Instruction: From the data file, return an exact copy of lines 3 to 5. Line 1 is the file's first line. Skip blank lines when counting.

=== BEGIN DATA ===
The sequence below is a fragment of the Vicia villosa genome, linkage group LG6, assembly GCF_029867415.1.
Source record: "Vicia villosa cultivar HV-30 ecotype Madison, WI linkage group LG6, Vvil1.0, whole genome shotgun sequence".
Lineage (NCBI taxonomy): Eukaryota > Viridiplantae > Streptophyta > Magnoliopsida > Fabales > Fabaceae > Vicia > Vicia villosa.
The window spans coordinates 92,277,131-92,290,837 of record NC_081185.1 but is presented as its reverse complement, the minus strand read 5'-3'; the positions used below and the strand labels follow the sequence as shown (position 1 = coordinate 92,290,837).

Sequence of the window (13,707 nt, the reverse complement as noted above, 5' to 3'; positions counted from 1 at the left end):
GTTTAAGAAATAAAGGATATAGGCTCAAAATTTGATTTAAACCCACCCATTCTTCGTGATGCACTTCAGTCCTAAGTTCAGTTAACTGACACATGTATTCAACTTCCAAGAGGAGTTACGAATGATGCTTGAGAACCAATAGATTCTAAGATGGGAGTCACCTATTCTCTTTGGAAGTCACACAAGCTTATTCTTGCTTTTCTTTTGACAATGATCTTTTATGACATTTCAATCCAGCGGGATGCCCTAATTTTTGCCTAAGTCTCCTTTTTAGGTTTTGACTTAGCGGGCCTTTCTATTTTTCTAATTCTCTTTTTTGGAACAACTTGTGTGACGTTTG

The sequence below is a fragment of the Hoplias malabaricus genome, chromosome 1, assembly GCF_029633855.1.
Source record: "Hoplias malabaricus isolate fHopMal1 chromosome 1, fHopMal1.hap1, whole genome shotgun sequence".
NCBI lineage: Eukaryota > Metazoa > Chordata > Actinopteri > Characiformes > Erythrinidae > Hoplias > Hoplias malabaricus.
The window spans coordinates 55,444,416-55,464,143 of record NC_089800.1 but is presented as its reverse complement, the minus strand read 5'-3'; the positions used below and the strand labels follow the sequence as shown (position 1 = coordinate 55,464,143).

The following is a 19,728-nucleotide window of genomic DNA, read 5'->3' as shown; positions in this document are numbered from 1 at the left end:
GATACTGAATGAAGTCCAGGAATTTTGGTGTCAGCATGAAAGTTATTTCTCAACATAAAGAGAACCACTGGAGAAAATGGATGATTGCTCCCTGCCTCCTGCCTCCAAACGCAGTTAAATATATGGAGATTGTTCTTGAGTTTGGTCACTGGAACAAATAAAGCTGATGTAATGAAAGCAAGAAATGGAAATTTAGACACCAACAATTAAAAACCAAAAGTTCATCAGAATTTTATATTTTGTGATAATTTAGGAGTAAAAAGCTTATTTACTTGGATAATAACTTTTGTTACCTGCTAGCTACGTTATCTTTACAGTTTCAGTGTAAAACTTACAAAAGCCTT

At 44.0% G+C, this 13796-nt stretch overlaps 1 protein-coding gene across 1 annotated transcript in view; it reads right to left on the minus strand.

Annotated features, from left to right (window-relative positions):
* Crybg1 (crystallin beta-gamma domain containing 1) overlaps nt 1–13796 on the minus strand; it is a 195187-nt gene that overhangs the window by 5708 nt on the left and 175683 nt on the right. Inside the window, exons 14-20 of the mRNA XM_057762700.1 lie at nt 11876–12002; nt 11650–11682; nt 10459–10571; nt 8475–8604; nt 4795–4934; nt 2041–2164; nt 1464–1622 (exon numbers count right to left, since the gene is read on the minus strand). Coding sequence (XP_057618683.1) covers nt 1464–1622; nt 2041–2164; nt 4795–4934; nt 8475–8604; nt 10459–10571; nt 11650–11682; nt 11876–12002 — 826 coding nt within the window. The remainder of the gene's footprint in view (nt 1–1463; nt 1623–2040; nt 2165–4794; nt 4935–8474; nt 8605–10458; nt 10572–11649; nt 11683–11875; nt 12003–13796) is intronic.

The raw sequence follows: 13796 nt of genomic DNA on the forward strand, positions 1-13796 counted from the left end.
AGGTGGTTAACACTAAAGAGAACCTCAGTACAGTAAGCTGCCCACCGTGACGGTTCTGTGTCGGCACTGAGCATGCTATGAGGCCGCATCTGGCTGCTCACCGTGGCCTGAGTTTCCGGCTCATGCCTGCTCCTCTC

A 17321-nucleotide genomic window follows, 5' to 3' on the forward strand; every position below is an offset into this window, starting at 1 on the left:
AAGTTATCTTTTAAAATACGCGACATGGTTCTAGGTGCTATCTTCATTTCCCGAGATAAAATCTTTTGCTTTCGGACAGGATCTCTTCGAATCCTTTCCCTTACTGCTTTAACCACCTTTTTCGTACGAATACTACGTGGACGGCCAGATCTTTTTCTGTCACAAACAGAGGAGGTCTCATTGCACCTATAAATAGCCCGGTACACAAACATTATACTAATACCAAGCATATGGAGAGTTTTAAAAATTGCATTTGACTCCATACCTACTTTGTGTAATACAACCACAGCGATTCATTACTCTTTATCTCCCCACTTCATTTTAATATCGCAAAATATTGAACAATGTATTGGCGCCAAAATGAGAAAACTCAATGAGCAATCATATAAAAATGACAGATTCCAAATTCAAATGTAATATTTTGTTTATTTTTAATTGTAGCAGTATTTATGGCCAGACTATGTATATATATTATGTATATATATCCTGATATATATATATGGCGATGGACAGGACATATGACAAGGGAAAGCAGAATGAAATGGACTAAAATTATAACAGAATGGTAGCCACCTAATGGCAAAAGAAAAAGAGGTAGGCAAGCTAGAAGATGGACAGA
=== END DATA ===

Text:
Lineage (NCBI taxonomy): Eukaryota > Viridiplantae > Streptophyta > Magnoliopsida > Fabales > Fabaceae > Vicia > Vicia villosa.
The window spans coordinates 92,277,131-92,290,837 of record NC_081185.1 but is presented as its reverse complement, the minus strand read 5'-3'; the positions used below and the strand labels follow the sequence as shown (position 1 = coordinate 92,290,837).

Sequence of the window (13,707 nt, the reverse complement as noted above, 5' to 3'; positions counted from 1 at the left end):